Some manufacturers still use jets that spin or pulsate the water via small ball bearings inside the jet housing. They allow the spinner to rotate freely, providing a therapeutic and really neat sensation. Like the seal set, these bearings are negatively affected by low pH. This happened to me a long time ago. I got in my tub and felt little hard pellets in the footwell. My first thought was that neighbor kids had shot BBs into my tub when I wasn’t home. That idea lasted a few seconds until I realized they were stainless steel ball bearings. Yep—bad pH had been the culprit. The jets still delivered water but didn’t spin. I replaced them at a pretty hefty price.
More common these days is the simple deterioration of the jets themselves. Many still rely on small tabs to lock the jet in place. Acidic water will eat away at the tab and the jet will continually pop out. It will need replaced. And if you have jets with metal trim, watch how fast that trim deteriorates in low-pH water.
At the heart of the discussion, who wants to sit in an acid bath? It’s not healthy and can be highly irritating to your body. Skin will tingle and not in a good way. Eyes and nostrils burn. Total discomfort ruins the whole hot tub visit.
I know what some are thinking. “My pH is just a little low. I’ll fix it…tomorrow.” Well, technically, tomorrow never gets here. Plus, just a ‘little low’ is misleading. The pH scale is exponential. Each whole point on the scale represents 10-times the difference between levels. For example, a pH of 6.0 (highly acidic) is 10-times more acidic than 7.0. A pH of 5 is 10-times more acidic than 6.0 and 100-times more than 7.0. And so, you test your water and it comes up at around 6.7. That is more than a little acidic. Adjust it…today.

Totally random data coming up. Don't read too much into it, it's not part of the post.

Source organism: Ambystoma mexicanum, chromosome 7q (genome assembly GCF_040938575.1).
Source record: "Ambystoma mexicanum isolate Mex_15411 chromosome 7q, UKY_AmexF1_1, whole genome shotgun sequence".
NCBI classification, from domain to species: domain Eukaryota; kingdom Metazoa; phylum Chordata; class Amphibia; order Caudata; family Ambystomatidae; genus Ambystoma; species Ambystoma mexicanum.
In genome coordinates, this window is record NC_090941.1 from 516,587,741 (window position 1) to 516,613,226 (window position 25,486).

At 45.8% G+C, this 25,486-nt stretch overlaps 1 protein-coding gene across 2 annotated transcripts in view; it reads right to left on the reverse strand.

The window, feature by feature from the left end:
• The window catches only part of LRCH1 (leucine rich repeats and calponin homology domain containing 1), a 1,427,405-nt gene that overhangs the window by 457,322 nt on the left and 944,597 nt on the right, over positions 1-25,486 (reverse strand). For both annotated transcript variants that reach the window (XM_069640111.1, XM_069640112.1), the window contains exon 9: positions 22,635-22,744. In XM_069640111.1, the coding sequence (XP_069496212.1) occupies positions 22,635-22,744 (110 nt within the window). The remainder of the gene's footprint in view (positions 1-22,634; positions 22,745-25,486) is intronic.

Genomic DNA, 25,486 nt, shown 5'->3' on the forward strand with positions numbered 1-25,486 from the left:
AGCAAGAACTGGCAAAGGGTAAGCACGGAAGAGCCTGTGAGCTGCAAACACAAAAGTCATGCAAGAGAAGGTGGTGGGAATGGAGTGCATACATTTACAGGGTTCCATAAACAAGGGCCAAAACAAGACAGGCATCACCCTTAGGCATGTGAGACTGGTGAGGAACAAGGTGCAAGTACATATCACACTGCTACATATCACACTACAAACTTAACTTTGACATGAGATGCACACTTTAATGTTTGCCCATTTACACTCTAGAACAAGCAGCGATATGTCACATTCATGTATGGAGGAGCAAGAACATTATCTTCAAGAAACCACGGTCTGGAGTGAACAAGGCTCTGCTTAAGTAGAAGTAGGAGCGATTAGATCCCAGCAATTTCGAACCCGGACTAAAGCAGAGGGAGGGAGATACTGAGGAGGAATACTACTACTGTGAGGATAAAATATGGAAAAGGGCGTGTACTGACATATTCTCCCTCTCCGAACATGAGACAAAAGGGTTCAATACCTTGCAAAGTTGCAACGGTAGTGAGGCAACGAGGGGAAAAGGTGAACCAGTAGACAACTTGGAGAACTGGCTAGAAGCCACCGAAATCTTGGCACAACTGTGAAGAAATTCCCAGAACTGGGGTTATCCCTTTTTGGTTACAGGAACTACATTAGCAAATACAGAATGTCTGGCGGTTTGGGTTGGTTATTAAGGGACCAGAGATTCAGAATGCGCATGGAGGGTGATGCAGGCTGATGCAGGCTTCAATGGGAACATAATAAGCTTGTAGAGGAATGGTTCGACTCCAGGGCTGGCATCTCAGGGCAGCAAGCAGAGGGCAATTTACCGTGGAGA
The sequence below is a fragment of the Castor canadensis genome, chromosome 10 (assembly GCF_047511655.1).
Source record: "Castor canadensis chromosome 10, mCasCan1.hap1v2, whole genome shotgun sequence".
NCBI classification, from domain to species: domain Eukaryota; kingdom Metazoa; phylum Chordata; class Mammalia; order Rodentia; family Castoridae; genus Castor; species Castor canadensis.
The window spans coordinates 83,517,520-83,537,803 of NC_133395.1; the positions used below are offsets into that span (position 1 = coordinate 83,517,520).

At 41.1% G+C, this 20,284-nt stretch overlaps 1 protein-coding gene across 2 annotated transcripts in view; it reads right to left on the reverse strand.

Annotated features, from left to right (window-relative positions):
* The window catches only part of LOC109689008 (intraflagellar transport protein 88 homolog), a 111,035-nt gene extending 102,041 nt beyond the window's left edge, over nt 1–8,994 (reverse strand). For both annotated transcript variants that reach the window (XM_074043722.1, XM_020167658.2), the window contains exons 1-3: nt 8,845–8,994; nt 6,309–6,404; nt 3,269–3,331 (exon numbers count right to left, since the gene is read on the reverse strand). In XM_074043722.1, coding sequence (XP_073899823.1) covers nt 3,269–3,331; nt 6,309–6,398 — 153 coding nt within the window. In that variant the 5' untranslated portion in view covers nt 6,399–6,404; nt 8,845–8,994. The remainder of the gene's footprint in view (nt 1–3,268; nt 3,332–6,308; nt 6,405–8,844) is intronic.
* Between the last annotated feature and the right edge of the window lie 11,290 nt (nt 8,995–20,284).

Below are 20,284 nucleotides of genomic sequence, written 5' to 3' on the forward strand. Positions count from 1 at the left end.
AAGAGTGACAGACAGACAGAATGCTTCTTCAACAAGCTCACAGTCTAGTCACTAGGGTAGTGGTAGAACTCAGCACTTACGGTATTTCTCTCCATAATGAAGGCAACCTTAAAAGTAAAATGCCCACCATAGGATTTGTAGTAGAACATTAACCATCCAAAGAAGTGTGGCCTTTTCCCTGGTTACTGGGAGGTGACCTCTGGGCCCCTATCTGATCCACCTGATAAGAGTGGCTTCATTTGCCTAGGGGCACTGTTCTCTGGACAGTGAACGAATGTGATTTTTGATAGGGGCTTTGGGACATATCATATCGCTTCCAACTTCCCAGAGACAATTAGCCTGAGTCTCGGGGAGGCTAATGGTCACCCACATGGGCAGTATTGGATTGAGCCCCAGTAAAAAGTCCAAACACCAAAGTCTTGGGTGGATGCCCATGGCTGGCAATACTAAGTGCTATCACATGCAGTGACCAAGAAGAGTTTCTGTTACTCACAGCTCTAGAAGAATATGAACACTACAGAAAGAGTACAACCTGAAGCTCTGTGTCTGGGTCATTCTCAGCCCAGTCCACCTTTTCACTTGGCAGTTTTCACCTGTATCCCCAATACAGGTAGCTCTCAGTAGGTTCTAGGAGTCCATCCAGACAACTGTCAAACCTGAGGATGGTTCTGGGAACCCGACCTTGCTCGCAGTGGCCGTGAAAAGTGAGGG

What about high pH?
As mentioned, a slightly alkaline level is desirable when falling in the 7.2 to 7.8 range. However, while not as harmful as low pH, high alkalinity has its own set of issues. Firstly, a high alkaline level can force dissolved solids in the water to come out of solution. This can cause scaling and clogged filters. Clogged filters reduce flow and puts strain on the pump motor. Secondly, water gets murky or cloudy. That’s the dissolved solids that haven’t taken up a new home in the filter, plumbing lines, or on tub sides. Lastly, the higher the pH, the more difficult it is to lower it. Alkaline content serves to ‘lock’ in the pH. So, you add pH decreaser to reduce the pH and nothing happens. You dose again. Still, nada. You continue dosing until the pH starts to drop. Then suddenly, the bottom falls out and now you have a low pH problem. Jeesh!
It's easier to adjust pH when you only need to make small adjustments. The solution is simple. Use a home test a couple times a week and dose accordingly. If you use the tub every day, it only takes seconds when using litmus-strip tests.
Old Ben Franklin said it best: “An ounce of prevention is worth a pound of cure.” Keep a close eye on your pH and adjust accordingly. A little diligence now will likely save you hundreds of dollars and tons of aggravation down the road. Eastgate Pools & Spas has a great selection of hot tub chemicals needed for keeping water properly balanced. If you live locally, feel free to bring us a water sample. Our knowledgeable experts will be happy to double-check your results and offer advice if you are having issues.